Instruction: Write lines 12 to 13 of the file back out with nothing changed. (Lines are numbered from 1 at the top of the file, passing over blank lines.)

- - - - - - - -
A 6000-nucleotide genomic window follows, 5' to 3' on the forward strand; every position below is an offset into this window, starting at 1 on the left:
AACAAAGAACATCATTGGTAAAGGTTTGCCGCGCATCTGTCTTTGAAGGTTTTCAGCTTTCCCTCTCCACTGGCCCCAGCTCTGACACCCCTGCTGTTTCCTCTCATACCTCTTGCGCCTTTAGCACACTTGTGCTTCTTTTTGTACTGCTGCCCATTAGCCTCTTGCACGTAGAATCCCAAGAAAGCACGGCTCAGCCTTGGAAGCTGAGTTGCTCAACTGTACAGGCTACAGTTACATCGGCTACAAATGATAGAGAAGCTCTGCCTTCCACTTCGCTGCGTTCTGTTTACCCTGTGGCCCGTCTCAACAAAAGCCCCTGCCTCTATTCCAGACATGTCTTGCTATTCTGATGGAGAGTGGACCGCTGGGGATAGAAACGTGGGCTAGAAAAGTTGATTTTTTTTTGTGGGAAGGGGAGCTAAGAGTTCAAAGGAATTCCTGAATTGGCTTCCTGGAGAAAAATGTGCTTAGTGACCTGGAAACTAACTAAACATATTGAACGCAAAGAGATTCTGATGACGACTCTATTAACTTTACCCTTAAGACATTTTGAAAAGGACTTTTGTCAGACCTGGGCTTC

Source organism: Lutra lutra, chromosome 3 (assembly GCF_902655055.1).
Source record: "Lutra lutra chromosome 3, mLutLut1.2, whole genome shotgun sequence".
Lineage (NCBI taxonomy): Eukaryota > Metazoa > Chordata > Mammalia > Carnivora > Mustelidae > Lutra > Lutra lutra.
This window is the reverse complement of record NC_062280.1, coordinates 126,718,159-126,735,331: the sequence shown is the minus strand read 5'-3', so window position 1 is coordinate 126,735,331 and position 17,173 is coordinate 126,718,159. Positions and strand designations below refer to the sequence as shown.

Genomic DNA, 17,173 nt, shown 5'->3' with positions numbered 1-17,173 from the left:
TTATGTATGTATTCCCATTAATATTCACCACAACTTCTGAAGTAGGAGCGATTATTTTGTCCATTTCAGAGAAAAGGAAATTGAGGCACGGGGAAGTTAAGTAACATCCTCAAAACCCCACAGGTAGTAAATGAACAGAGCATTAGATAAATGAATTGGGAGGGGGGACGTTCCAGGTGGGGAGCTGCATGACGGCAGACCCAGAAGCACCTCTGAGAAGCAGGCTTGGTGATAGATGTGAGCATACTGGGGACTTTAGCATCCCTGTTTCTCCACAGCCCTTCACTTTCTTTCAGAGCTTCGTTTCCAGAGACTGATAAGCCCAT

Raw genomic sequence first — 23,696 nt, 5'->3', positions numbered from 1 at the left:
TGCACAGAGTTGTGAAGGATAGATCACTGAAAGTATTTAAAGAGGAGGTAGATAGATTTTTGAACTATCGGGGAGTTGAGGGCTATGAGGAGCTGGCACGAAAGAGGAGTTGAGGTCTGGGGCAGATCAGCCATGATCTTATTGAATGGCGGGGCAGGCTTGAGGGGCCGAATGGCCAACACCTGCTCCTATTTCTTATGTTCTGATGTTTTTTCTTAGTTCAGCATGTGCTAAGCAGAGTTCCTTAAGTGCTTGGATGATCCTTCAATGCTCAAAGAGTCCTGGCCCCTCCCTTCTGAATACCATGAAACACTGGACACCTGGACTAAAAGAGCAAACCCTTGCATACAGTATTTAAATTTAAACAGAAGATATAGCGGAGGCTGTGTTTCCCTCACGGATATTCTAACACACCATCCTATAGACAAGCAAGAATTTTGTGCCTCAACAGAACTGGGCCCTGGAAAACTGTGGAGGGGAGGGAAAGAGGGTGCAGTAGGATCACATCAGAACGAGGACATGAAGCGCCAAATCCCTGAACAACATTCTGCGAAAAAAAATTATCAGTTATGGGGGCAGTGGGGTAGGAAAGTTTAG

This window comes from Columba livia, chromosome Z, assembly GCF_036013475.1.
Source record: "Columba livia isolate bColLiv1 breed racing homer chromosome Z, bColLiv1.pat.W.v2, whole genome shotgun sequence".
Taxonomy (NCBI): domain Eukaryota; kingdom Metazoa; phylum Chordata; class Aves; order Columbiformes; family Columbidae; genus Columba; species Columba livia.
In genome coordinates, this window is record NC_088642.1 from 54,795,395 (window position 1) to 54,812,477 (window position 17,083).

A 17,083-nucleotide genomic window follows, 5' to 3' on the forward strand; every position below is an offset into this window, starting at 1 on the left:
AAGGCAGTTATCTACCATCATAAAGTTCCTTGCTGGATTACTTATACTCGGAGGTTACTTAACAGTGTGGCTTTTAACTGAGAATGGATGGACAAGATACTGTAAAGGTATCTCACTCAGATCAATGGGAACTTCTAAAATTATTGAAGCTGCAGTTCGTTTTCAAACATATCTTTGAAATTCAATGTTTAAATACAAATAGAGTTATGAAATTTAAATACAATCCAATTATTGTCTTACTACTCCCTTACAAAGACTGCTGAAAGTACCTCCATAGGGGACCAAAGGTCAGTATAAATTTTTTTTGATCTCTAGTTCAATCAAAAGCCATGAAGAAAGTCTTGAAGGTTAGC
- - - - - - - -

Source record: "Columba livia isolate bColLiv1 breed racing homer chromosome Z, bColLiv1.pat.W.v2, whole genome shotgun sequence".
Taxonomy (NCBI): domain Eukaryota; kingdom Metazoa; phylum Chordata; class Aves; order Columbiformes; family Columbidae; genus Columba; species Columba livia.